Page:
Organology: Harp Guitar "Relatives"
Note to the casual reader or researcher: This Reference Gallery features historical instruments that are not harp guitars, but “relatives” or distant “cousins” – presented on Harpguitars.net for historical and organological comparison.
I separate this group into what I call "true" arch-citterns and "false" arch-citterns. The instruments of the first group are theorboed versions of historically traditional "true" citterns. The second (and most common) group consists of superficially similar instruments, descended from guittars (aka "English guitars")(ergo "false" citterns). Stringing and tuning are the main factors that separate the two general groups.
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Tieffenbrucker, Padua, c. 1590
|Thomas Robinson, 1609||Andreas E. Kram, Nuremberg, 1768||Kram, 1785||Johann G. Klemm, Radeberg, 1755|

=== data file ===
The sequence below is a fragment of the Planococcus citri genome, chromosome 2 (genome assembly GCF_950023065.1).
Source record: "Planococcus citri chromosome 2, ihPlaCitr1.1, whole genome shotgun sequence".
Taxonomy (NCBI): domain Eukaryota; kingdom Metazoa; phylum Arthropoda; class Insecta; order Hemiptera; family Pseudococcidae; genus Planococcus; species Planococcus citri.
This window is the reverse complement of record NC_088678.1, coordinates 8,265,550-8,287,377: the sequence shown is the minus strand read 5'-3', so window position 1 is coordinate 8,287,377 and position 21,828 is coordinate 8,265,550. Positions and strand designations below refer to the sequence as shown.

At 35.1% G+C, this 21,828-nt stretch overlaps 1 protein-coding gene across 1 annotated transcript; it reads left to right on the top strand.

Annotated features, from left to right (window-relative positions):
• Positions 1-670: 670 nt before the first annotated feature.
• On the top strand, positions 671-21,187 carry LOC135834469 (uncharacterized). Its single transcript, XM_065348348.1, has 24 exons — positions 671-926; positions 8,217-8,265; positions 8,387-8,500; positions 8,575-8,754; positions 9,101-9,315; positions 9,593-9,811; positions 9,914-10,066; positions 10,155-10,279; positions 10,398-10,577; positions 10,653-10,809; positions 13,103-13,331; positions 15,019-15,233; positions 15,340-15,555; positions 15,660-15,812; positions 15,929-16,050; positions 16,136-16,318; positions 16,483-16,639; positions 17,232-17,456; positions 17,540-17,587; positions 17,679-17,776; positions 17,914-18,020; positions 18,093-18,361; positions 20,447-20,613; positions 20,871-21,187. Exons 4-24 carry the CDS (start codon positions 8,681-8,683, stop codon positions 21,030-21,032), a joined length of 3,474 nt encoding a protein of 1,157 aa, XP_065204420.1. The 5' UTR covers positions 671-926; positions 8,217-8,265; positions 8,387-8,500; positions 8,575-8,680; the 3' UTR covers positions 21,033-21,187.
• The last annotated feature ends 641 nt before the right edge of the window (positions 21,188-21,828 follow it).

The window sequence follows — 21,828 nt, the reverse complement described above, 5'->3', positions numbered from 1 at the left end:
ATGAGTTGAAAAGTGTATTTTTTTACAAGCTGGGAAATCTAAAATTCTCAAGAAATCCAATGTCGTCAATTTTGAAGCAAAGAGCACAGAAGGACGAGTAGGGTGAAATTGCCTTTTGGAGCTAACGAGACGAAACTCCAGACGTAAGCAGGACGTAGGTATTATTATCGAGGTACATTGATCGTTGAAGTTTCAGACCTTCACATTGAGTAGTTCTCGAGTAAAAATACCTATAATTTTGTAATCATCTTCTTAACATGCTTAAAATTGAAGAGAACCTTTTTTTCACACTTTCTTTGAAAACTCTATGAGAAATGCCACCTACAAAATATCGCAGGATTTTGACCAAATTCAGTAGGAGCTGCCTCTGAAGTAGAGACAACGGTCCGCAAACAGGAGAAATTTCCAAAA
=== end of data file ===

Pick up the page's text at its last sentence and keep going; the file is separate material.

"False" (arch-cistre, arch-guittar, etc.)
|French, c.1780||French, c.1780||Renault, Paris, late 18th century||Renault & Chatekain, Paris, 1787||
|G. Deleplanque, Lille, 1792||The German "waldzither" (they consider it a "necked" zither) is a cittern variant. Usually with 9 strings, some have more, and some have the lower single basses off the neck like this one.|
For more information on the cittern, visit the wonderful Renovata
For more information on the guittar and its relatives, see P. Poulopoulos: The Guittar in the British Isles, 1750-1810
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